A Landing a Day

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Zuni, New Mexico

Posted by graywacke on April 14, 2013

First timer?  In this formerly once-a-day blog (and now pretty much a twice-a-week blog), I have my computer select a random latitude and longitude that puts me somewhere in the continental United States (the lower 48).  I call this “landing.”  I keep track of the watersheds I land in, as well as the town I land near.  I do some internet research to hopefully find something of interest about my landing location.  To find out more about A Landing A Day (like who “Dan” is and what the various numbers and abbreviations mean in the first paragraph), please see “About Landing,” (and “Abbreviations” and “Cryptic Numbers”) above.

Landing number 2003; A Landing A Day blog post number 421.

Dan –  With this USer landing (landing #2003), we’re flyin’ high at 4/4 & 6/7 . . . NM; 73/81; 6/10; 3; 152.6 (lowest Score since landing 1900 in June 2010).  My landing map shows I fortunately missed AZ (a longtime OSer) by just a few miles:

 zu - landing 1

Closer in, you can see I landed about 6 miles outside of Zuni:

 zu - landing 2

This is the Village of Zuni, which is part of Zuni Pueblo (more about this later).  Here’s just a little wider shot, showing that I landed way out in the boonies (note the few roads and lack of towns):

 zu - landing 3

My Google Earth (GE) shot shows an expected arid landscape, with no features of civilization:

 zu - GE1

Here’s a cool oblique GE shot (looking east) towards the Zuni Buttes:

 zu - GE2

You can see the valley near my landing; it can be followed generally west and south towards the Zuni River (first ever hit, my 1113th river); across the AZ line and on to the Little Colorado (16th hit); on to the Colorado (159th hit; 3rd on my river hits list behind the Mississippi and Missouri).  Interestingly (to me, anyway), none of my previous 15 Little Colorado landings involved a tributary river.

 From zunitourism.com, here’s some good background about the Zuni Pueblo:

Zuni Pueblo is the largest of the nineteen New Mexican Pueblos, covering more than 700 square miles and with a population of over 10,000.

We are considered the most traditional of all the New Mexico Pueblos, with a unique language, culture, and history that resulted in part from our geographic isolation. With perhaps 80% of our workforce involved in making arts, we are indeed an “artist colony.” Our main “industry” is the production of arts, including inlay silverwork, stone “fetish” carving, pottery, and others of which we are world famous.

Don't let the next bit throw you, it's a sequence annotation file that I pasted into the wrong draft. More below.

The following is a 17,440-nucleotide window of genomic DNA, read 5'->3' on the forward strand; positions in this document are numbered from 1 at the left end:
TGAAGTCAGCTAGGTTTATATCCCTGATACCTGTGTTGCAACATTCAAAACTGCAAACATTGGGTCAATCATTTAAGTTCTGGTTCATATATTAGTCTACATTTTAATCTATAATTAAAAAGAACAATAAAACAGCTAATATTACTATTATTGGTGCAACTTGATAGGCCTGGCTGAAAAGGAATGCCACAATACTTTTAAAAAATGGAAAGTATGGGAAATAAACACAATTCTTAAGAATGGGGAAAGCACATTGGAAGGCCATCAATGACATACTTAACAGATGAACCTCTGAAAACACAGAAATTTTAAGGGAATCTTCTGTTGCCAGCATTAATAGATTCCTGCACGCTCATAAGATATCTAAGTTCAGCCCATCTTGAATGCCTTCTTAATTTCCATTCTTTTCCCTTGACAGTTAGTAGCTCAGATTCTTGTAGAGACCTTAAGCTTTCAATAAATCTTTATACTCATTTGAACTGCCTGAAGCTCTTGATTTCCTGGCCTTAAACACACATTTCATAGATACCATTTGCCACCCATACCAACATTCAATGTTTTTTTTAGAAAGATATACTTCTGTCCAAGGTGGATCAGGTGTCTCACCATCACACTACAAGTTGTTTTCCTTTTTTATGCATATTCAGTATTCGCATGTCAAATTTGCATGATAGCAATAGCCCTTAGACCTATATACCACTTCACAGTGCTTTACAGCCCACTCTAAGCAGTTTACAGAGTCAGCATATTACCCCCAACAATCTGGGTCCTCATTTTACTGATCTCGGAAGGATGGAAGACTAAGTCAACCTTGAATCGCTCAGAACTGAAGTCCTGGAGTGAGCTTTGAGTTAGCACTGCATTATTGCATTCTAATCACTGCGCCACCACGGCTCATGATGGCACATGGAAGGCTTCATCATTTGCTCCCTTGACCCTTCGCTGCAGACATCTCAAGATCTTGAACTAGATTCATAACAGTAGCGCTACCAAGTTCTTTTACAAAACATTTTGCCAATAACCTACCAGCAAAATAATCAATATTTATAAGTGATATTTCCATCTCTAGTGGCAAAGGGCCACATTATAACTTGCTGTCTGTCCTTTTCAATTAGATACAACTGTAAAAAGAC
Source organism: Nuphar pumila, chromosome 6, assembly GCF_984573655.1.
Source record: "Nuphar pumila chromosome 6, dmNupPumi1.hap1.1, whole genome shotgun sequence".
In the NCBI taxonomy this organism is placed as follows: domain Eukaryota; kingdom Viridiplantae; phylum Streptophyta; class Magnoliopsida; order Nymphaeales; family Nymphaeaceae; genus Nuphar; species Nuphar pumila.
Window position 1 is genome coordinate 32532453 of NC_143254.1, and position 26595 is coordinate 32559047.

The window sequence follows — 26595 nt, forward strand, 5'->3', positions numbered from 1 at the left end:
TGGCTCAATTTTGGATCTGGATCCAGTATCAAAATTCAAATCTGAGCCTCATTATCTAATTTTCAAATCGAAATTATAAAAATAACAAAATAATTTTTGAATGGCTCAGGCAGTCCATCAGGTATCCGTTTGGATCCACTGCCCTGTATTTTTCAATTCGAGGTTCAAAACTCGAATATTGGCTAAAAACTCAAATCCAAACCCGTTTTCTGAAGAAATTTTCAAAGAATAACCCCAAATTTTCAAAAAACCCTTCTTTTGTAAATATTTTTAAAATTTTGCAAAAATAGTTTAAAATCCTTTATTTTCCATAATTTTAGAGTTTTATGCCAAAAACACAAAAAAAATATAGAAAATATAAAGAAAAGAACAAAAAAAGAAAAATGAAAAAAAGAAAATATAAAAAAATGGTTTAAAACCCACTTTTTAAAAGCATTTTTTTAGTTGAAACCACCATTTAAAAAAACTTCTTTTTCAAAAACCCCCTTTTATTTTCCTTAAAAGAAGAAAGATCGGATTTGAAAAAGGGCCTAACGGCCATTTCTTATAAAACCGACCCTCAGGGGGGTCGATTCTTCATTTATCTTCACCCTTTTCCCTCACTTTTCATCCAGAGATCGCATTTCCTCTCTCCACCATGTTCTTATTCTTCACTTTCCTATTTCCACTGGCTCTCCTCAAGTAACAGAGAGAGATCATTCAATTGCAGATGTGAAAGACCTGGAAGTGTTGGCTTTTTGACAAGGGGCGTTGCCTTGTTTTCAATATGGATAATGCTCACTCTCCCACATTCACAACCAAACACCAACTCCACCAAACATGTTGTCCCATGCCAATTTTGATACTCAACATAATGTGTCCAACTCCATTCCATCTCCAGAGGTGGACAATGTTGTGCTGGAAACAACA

Most of Zuni’s residents live in the main village of Zuni and the nearby “suburb” community of Blackrock.  Zuni is a sovereign, self-governed nation with our own constitutional government, courts, police force, school system, and economic base.  Our year is marked by a cycle of traditional ceremonial activities; the most sacred and perhaps the most recognized is the annual Sha’lak’o event.

Please be aware that there are restrictions in place for non-Zuni’s wishing to witness our religious activities. We ask that visitors respect our cultural privacy by following the appropriate etiquette and guidelines. Our ceremonial activities are what make the Zuni people unique.

Here are a couple of Zuni Pueblo shots.  First, this from back in the day (1931), from Northern Arizona University:

 zuni 1931 north az u

Here’s a back-in-the-day shot, with the caption below:

zuni_pueblo

Euro-Americans visit Zuni Pueblo, between 1880 and 1900. Photo: Courtesy of Western History/Genealogy Department, Denver Public Library

The Zuni language is unique.  From Wiki:

The Zuni traditionally speak the Zuni language, a unique language (also called an “isolate”) which has no known relationship to any other Native American language.  Linguists believe that the Zuni have maintained the integrity of their language for at least 7,000 years.

Unlike most indigenous languages in the US, Zuni is still spoken by a significant number of children and, thus, is comparatively less threatened with language endangerment.

Want to learn how to count to 10 in Zuni?  Click HERE for a You Tube link.  It’s worth it – and six, seven, eight and nine are particularly cool.

 Here are a few Panoramio shots of the landscape north of Zuni.  First, this from Gosia & Martin:

 gosia and martin kurow panaramio N of Zuni

This kind of view while driving out west is so exhilarating (and so absent in NJ).

And then, this, from Glider John:

 glider john panoramio n of zuni

Here’s a shot of the Zuni Buttes, just east of where I landed:

 zuni twin buttes

I’ll close with this shot of a Zuni maiden, from the turn of the century:

 341px-Zuni-girl-with-jar2

 That’ll do it.

 KS

 Greg

 

© 2013 A Landing A Day

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